“I am the true vine” (John 15:1, 5). The final metaphorical “I am” statement in the Gospel of John emphasizes the sustaining power of Christ. We are the branches, and He is the vine. Just as a branch cannot bear fruit unless it is joined in vital union with the vine, only those who are joined to Christ and receive their power from Him produce fruit in the Christian life!

Conclusion

Why was Jesus baptized by John? Jesus was affirming the baptism of John  and renouncing, not sin, but life at home. He was announcing, along with the announcement of His nature by the Holy Sprit and the Father, He was announcing that He was done with His season of ordinary identification with man through His life in Nazareth. He was bravely embarking on His mission.

Jesus took baptism to identify with us in preparation for taking our sin at the Cross. He is our sin bearer, the spotless lamb. His blood atones for sin! Jesus began His journey to the Cross that day in the river Jordan. Who is Jesus?

Who do you say Jesus is? There is the initial faith proclamation. That is a different path for people. There is the path of the prodigal. (My path) There is the path of the other brother. (Raised in church) Regardless of how we arrived at faith in Christ, now that we are here, who do we say Jesus is?

  1. Romans 1:20-21, “For since the creation of the world His invisible attributes are clearly seen, being understood by the things that are made, even His eternal power and Godhead, so that they are without excuse, because, although they knew God, they did not glorify Him as God, nor were thankful, but became futile in their thoughts, and their foolish hearts were darkened.”
  2. Romans 3:23, “For all have sinned, and fall short of the glory of God.”
  3. Romans 5:8, “But God demonstrates His love toward us, in that, while we were still sinners, Christ died for us.”
  4. Romans 6:23, “For the wages of sin is death, but the gift of God is eternal life in Christ Jesus our Lord.”
  5. Romans 10:9-10, ““That if you confess with your mouth the Lord Jesus and believe in your heart that God has raised Him from the dead, you will be saved. For with the heart one believes unto righteousness, and with the mouth confession is made unto salvation.”
  6. Romans 10:13, “For whoever calls on the name of the LORD shall be saved.”
  7. Romans 11:36, “For of Him and through Him and to Him are all things, to whom be glory forever. Amen.”

Who do you say Jesus is? That is the only question that really matters. The Chrsitian life has nothing to do with being a “good person.” It has to do with being just as imperfect as everybody else is but with a great savior! Amen.

[1] https://coldcasechristianity.com/writings/who-is-jesus-according-to-other-religions/

[2] https://www.gotquestions.org/seven-I-AM-statements.html. (Source for Exposition Outline)

Heritage and New Beginnings!

Thank you to everyone who went out to celebrate though 175th anniversary of First Congregational Church of Detroit last month. You are a few photos I took at First.

Mount Hope began as a Mission of First. We began as the Mount Hope Avenue mission at what is now 25th Street at Michigan Avenue. So much has happened since! this new year in 2020, learn from your heritage and move forward with the leading of the Holy Spirit in new ways to glorify God!

It doesn’t take a great group of people to start something great! It just takes a willingness to start!
One of my heroes of the faith oh, and brilliant and articulate Congregational preacher, Gaius Glenn Atkins. His book, “The Goword side of life,” is a masterful collection of sermons that inspire me regularly!
First Congregational Church of Detroit is perhaps the most beautiful and ornate of all Congregation of churches in America.
A real privilege to preach a short message on the same platform where so many have stood and declare God’s Word.

Christmas Services @Mt. Hope Church!

Join us Friday December 20th @ 7 p.m. for Blue Christmas. This is a healing service, a safe space to worship Christmastime when you aren’t finding joy so easy to find…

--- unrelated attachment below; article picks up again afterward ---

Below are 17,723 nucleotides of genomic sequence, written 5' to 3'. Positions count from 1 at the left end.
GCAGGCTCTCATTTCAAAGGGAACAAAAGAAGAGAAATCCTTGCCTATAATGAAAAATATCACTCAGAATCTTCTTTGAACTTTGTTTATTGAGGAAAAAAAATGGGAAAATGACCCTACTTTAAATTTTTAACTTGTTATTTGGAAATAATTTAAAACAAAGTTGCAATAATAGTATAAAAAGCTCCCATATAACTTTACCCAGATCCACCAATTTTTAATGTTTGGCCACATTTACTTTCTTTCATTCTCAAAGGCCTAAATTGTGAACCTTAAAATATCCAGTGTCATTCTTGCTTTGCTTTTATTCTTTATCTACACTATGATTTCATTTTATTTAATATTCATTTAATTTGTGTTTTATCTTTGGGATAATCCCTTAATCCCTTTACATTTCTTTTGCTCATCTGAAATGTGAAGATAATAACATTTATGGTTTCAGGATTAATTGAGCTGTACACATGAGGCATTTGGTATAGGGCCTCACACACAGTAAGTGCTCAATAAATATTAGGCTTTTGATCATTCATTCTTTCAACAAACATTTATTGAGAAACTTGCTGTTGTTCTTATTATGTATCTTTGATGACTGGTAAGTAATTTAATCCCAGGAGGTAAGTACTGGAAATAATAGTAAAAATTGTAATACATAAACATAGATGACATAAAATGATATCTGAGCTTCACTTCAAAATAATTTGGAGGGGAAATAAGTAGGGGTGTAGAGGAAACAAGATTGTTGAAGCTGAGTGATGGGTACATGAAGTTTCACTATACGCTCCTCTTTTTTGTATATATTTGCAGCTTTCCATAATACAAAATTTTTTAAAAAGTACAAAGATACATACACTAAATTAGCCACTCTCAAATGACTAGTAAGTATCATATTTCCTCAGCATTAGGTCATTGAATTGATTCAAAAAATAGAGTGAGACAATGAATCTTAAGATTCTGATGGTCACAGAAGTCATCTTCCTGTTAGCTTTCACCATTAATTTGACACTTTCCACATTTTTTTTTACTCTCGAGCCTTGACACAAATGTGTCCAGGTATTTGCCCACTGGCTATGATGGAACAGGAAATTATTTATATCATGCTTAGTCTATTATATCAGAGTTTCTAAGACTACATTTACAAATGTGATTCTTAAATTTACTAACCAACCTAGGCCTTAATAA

Join us Sunday December 22nd for the final Sunday of Advent at our normal time of 10:30 a.m.

Join us Tuesday December 24th @ 7 p.m. or 11 p.m. for a traditional Christmas Eve Candle Light Service. You are welcome!

– Pastor Chris

No Hate

Among the things I love about Detroit is Mexican Town. I’m a California native and spent much of my life living in the Southwest. On a recent family outing for tasty culinary delights, I stopped to allow the kids take a few photos of some beautiful wall art in that area. While they took their selfies, I captured an image of the most beautiful little flower springing forth from a little clay pot. The words, “No Hate,” are painted over it.

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Graffiti, Mexican Town Detroit

It’s difficult to know what was in the mind of any artist as they practice their craft. That is part of the beauty of all art. It leaves us with the work of interpretation. I am imagining the flower as the burgeoning faith of a lost and weary soul wondering in this world. Having had the courage to peak out of the safety of the seed, the little flower of faith felt the warmth of sunlight and it made her grow.

The flower of faith has not grown that tall yet. Her roots are just beginning the fill the clay pot. One day she will be too big for the comfort of her clay jar. To continue to grow she’ll need the nutrients of the open ground and the room to send her root tips out into the soil searching for new territory to explore. The artist knows there is just one thing that can crush the precious little flower of faith before it is fully cultivated; before faith is strong enough to survive the cold winters of this world.

The painter that painted young’s faith’s portrait as a flourishing flower hurries to warn faith and all who gaze upon her portrait. NO HATE. Hate kills faith. Hate mocks faith’s founder and her founder’s purpose in the world. In I John 4:20 the Bible says, “If anyone says, “I love God,” and hates his brother, he is a liar; for he who does not love his brother whom he has seen cannot love God whom he has not seen.” The only thing worth hating in this world is hate itself. Hate, pure hate, is the only darkness in this world that has no hope of learning from the light. Hate is a poison that too often infects faith and kills her flourishing flower of beauty before she has a chance to shine her beauty in the world.

I don’t know if this was the interpretation I was supposed to find in the art, but it is the application I am making in my life and in the world. The best nutrition for faith is love. Love begins and ends with forgetting oneself. If we want our faith to grow and if we want to be an instrument of fostering faith in others, the only hate we can carry into the field of faith is hatred for hate. “Anyone who does not love does not know God, because God is love.” (I John 4:8, ESV) No Hate.